Red Rock Canyon State Park
Narrated by Russ Christoff
Twenty-five miles northeast of the town of Mohave, I found myself surrounded by massive walls of Red Rock Canyon State Park.
Visitors to this park will marvel at the beauty of this piece of unique desert terrain.
If the area looks familiar, which it should, over 100 films have been shot here over the years.
Red Rock Canyon State Park contains 4,000 acres and has been aptly named for the unusual accordion like folds in its immensely colorful rock formations.
The red coloring found within these sedimentary layers, is actual iron oxide or rust staining.
On the day I visited, children were assembling at the Campfire Center to tour the park’s nature trail.
I met here with the park ranger, Mark.
One of the most notable things that I notice, and I’m sure everybody the moment they step into the state park, is the canyon walls.
RANGER MARK: Yes, they are quite beautiful. These are one of the most scenic spots in California with our painted desert canyon walls inside Red Rock Canyon, many with impressive 300 foot high cliffs.
RUSS CHRISTOFF: What kind of stone is that?
RANGER MARK: It’s mostly made up of sandstone. Most of it is sand and gravel washed in by an ancient stream about 7 to 12 million years ago, but there are layers of volcanism here as well, volcanic rock that’s exposed nicely.
Beyond the beauty we have, we find very significant fossils in this area and very significant human history sites as well.
Things like in our fossil heritage from 7 to 12 million years ago, we have a lot of rocks displayed and some from just the last ice age, where we find examples of things like large bison that use to roam these lands.
RUSS CHRISTOFF: We were up at 5 o’clock this morning and watched the sun come up.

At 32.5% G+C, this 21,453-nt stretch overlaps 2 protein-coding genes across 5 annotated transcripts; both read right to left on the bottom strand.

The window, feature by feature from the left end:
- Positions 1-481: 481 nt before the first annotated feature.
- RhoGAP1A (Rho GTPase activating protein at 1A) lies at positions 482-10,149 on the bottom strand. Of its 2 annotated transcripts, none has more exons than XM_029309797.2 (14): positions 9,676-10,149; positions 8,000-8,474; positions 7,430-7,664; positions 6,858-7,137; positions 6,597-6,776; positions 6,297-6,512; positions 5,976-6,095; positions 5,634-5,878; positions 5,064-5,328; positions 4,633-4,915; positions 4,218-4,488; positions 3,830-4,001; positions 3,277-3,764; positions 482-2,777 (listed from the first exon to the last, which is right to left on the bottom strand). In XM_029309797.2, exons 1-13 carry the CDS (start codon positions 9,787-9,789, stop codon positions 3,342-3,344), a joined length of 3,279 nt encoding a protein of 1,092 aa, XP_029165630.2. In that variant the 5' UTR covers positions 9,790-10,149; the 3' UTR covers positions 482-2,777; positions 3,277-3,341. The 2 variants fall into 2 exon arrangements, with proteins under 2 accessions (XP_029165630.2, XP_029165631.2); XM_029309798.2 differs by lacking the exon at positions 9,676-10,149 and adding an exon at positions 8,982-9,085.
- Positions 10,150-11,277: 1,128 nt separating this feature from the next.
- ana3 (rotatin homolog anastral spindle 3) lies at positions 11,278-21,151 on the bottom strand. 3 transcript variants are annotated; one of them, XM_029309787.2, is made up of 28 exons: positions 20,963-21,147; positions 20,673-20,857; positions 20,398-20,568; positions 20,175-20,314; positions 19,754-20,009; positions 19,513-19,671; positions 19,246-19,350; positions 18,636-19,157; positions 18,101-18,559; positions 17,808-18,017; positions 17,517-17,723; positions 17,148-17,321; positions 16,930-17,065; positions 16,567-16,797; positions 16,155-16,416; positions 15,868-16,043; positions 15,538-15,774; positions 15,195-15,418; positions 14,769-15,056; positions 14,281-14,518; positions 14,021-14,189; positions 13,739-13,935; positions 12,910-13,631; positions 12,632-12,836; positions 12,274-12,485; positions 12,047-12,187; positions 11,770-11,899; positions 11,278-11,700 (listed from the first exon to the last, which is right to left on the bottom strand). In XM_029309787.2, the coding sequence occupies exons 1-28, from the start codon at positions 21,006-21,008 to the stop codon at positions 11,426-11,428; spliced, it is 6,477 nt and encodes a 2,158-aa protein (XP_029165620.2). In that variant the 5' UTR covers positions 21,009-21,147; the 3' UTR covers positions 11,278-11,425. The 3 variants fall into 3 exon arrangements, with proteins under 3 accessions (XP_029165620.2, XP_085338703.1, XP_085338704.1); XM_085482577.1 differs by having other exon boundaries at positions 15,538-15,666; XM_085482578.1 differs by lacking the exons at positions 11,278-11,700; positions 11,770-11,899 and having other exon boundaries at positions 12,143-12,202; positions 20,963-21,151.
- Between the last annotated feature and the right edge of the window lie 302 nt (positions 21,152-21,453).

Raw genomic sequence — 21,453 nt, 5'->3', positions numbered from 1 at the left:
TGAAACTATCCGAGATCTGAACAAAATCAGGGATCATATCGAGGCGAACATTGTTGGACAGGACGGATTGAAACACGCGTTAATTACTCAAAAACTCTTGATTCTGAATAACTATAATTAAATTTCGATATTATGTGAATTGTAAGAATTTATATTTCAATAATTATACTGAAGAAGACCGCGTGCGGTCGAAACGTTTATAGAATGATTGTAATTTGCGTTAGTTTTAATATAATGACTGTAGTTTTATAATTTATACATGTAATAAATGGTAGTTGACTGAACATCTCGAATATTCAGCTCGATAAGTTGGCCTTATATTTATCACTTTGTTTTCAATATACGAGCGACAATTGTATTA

RANGER MARK: Yes, that is quite an experience to see it come up over the ridge and those first beams of light hit the campground cliffs, it just gorgeous.
RUSS CHRISTOFF: It was unbelievable.
You have primitive campsites here, what exactly does that mean to the camper?
RANGER MARK: That means that in our campground we have restrooms and water available and picnic tables and fire barbeques in each campsite.
But that our restrooms are vault or pit style, they are not flush toilets.
RUSS CHRISTOFF: How about your interpretative center?
RANGER MARK: We have a wonderful interpretative center. We’re still in the process of developing exhibits for it but we are really happy with what we’ve got and the public has really enjoyed it.
It’s open on weekends for the public in the fall and spring, which are our busy seasons here at Red Rock Canyon.
We also use volunteers to try and keep it open year round right now.
Red Rock Canyon is a package full of different miracles. From the scenic splendor that you see when you enter the canyon up off the flat Mohave desert, to the fossils we find here, also some rare plants that are only found here in the entire world, to the human heritage and use of this landscape.